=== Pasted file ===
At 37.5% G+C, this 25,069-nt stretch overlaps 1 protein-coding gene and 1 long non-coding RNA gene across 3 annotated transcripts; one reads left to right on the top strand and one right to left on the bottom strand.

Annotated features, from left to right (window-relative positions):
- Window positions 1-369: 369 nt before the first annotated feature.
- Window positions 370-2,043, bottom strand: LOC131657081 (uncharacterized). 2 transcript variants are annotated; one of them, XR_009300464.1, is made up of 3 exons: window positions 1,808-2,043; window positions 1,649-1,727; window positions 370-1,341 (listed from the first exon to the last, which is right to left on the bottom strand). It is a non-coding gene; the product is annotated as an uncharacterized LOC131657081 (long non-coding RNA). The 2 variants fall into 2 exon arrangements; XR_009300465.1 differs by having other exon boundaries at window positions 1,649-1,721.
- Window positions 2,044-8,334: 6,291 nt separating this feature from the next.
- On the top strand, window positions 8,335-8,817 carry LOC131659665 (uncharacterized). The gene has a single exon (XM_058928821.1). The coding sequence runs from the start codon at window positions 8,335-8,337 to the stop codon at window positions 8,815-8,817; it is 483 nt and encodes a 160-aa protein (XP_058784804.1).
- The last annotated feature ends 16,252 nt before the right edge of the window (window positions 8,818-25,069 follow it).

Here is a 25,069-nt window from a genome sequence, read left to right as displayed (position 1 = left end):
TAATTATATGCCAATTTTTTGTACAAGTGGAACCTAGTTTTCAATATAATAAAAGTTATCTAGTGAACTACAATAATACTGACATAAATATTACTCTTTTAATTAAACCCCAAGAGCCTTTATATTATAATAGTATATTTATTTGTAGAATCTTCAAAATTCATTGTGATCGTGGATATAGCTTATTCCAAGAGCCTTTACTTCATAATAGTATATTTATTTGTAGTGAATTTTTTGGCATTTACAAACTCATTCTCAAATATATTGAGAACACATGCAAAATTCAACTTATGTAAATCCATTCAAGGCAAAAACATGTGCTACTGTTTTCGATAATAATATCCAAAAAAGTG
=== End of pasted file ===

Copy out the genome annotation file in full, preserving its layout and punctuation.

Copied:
At 37.5% G+C, this 25,069-nt stretch overlaps 1 protein-coding gene and 1 long non-coding RNA gene across 3 annotated transcripts; one reads left to right on the top strand and one right to left on the bottom strand.

Annotated features, from left to right (window-relative positions):
- Window positions 1-369: 369 nt before the first annotated feature.
- Window positions 370-2,043, bottom strand: LOC131657081 (uncharacterized). 2 transcript variants are annotated; one of them, XR_009300464.1, is made up of 3 exons: window positions 1,808-2,043; window positions 1,649-1,727; window positions 370-1,341 (listed from the first exon to the last, which is right to left on the bottom strand). It is a non-coding gene; the product is annotated as an uncharacterized LOC131657081 (long non-coding RNA). The 2 variants fall into 2 exon arrangements; XR_009300465.1 differs by having other exon boundaries at window positions 1,649-1,721.
- Window positions 2,044-8,334: 6,291 nt separating this feature from the next.
- On the top strand, window positions 8,335-8,817 carry LOC131659665 (uncharacterized). The gene has a single exon (XM_058928821.1). The coding sequence runs from the start codon at window positions 8,335-8,337 to the stop codon at window positions 8,815-8,817; it is 483 nt and encodes a 160-aa protein (XP_058784804.1).
- The last annotated feature ends 16,252 nt before the right edge of the window (window positions 8,818-25,069 follow it).

Here is a 25,069-nt window from a genome sequence, read left to right as displayed (position 1 = left end):
TAATTATATGCCAATTTTTTGTACAAGTGGAACCTAGTTTTCAATATAATAAAAGTTATCTAGTGAACTACAATAATACTGACATAAATATTACTCTTTTAATTAAACCCCAAGAGCCTTTATATTATAATAGTATATTTATTTGTAGAATCTTCAAAATTCATTGTGATCGTGGATATAGCTTATTCCAAGAGCCTTTACTTCATAATAGTATATTTATTTGTAGTGAATTTTTTGGCATTTACAAACTCATTCTCAAATATATTGAGAACACATGCAAAATTCAACTTATGTAAATCCATTCAAGGCAAAAACATGTGCTACTGTTTTCGATAATAATATCCAAAAAAGTG